Edred bowed to the amused but wary look on his lord's face and went to give the order.

The King went to the side of his headquarters and boosted himself up on a barrel set there to save rainwater. Just now the sky was a causeway for light clouds that raised across it creating sunbreaks and shadows to dapple the ground. Lawrence thought that such a cheerful sight did not belong on the heavily fortified palisades of the stronghold with its double earthworks nor on this rapidly overcrowding encampment of men in various styles of armor clustered about smoking campfires. He thought of the fields outside his own stronghold and his wife laughing as she urged her mount to outstrip his playfully.

Standing on the barrel he could see over the first earthwork. He held to a vertical timber and stretched to see what became of the pig and its pursuers. He smiled and chuckled as he saw the small animal dashing about in panic, followed by shouting and laughing men, and then darting up and over the rise. The men pursued it still, and Lawrence saw first the pig and then the leading chasers mount the inner earthwork. "Oh, please don't let the men forget where they are…" he breathed.

Alas, a few seemed to have done just that. As the pig topped the inner earthwork and disappeared from the King's sight, a small handful of men set out after it. He heard and then saw Edred's men run up behind them shouting. The chasers stopped abruptly on the crest. The King let out the breath he had been holding. Then he noticed that though they had stopped, the men, now joined by two of Edred's elite guard, remained standing on the earthwork. They held that position for a few moments, then abruptly turned and threw themselves back into the ditch between the two earthworks. The cause followed them instantly but thankfully flew, its fletching whistling overhead. Lawrence waited for more arrows, then for the squeal of a pig being shot.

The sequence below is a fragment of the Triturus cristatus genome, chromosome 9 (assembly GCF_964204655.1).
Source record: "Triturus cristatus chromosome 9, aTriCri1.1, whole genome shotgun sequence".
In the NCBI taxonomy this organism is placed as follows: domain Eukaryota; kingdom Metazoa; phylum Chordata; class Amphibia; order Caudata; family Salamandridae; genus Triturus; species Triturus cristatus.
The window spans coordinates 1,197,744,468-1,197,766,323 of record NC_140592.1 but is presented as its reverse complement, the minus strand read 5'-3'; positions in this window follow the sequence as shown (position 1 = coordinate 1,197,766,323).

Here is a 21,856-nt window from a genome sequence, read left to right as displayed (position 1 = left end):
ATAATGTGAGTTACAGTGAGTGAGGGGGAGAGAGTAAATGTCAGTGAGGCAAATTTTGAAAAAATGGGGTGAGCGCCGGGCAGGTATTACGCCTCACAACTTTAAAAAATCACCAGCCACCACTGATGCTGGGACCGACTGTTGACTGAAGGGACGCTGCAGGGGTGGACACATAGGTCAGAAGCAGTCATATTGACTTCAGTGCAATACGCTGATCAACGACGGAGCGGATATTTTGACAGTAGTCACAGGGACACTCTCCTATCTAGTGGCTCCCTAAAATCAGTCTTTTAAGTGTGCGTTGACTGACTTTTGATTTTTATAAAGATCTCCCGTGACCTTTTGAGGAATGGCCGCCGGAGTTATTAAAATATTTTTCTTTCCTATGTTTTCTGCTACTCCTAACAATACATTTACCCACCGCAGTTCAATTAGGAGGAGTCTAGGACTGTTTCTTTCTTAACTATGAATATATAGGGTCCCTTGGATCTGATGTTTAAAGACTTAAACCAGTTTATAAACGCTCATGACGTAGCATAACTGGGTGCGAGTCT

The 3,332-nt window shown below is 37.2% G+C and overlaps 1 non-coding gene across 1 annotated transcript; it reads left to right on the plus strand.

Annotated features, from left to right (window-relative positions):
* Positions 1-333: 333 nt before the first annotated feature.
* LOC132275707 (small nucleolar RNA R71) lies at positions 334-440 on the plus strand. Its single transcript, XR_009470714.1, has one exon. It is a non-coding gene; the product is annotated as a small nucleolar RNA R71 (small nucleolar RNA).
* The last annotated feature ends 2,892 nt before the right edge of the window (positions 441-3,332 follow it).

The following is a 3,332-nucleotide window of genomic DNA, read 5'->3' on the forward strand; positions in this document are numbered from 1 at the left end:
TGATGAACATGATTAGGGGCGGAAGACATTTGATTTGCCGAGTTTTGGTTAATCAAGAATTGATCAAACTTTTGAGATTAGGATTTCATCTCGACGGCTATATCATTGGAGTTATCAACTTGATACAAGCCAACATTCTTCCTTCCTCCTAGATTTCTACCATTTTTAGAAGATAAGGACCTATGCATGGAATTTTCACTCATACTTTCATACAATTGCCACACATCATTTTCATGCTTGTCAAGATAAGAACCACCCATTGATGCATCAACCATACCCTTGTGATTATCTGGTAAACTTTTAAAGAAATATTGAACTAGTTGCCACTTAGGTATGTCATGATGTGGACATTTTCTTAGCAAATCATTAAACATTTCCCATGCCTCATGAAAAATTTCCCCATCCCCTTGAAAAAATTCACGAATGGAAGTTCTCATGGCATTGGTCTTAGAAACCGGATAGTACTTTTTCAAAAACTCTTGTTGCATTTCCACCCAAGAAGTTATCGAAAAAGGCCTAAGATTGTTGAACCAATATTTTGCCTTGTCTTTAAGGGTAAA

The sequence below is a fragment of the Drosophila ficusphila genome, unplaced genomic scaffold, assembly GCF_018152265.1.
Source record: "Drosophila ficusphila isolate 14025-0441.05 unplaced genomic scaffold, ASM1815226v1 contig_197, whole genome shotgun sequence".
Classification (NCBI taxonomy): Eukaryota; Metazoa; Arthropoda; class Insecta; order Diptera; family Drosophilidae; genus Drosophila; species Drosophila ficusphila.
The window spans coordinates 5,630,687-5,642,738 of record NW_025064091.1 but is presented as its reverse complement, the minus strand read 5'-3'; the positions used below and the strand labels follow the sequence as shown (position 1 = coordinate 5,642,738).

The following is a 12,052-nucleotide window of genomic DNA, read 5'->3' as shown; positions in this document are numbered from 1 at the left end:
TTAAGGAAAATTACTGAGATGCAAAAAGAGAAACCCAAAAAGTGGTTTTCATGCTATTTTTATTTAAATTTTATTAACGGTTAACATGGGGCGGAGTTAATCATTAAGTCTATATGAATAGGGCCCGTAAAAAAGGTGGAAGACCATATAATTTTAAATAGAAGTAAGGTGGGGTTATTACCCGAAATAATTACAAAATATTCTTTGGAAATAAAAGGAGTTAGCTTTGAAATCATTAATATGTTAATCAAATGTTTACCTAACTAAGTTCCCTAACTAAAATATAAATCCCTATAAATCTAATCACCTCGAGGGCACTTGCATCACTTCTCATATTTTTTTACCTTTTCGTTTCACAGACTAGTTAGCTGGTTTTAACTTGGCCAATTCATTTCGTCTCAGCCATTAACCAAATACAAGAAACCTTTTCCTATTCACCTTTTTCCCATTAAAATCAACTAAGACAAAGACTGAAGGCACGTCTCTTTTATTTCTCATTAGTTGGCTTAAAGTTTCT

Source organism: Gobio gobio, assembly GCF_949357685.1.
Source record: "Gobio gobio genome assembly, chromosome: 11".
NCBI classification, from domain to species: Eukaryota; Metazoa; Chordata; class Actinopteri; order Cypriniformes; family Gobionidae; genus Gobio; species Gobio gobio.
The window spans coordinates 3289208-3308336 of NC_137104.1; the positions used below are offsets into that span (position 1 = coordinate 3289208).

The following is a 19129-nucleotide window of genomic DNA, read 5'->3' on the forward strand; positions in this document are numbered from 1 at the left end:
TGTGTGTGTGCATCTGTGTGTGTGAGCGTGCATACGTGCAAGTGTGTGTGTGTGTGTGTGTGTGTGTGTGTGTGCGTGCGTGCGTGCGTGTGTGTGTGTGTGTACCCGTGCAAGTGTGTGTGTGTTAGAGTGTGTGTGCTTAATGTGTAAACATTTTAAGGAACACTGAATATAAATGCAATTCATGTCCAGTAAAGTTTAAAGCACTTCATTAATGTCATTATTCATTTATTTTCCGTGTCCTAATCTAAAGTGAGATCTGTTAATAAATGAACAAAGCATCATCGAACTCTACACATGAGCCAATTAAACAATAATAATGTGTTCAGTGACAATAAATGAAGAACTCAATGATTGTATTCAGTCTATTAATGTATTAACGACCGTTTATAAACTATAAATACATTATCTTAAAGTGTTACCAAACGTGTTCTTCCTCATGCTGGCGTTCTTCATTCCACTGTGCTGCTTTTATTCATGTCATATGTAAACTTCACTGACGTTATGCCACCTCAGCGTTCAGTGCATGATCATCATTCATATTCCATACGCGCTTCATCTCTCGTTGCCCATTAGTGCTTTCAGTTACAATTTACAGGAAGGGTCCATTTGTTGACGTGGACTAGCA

Instead he heard nothing but shouts from the far walls of the fortress. He saw his own men clamber up to the edge of the rise to watch some activity on its other side. His own men were still as death, then suddenly he heard a sharp squeal of an animal in pain and the men's cries were added to the general commotion. They seemed to slip backwards into the ditch. They were coming back with some tale to tell, Lawrence knew. He hopped down from the barrel and waited.

Edred came running up with one of his carls. Breathlessly he said, "My liege, the pig.. it reached the walls, then it disappeared!"

"What are you saying, disappeared?" the King demanded.

The carl filled in the gap. "Sire, it just dropped. Into a hole. But there had been no hole there before as far as we could tell."

The other commanders had joined them by this point. Earl Botopher inserted, "Right by the wall? A pitfall?"

The man with Edred nodded. "We heard a squeal of pain just as it fell."

Edred added, "Sharp stakes then.. definitely a pitfall."

Lawrence nodded. "Aye, and we should reward that pig for alerting us.. though I suspect it is beyond gold trotter rings just now." He glanced at Edred's man. "Make sure our best archers are behind the second earthwork. We might chance on some of the enemy trying to retrieve the animal. Who knows how long it has been since they had fresh meat."

At the previously planned council of the war leaders that afternoon the King offered his plans.

"We have had good fortune in the misfortune of the escaped pig. We know now that there are pitfalls at least at that point of the walls. I think we can assume they encircle the entire fortress."

Earl Sagar voiced his concern, "How shall we get across them?"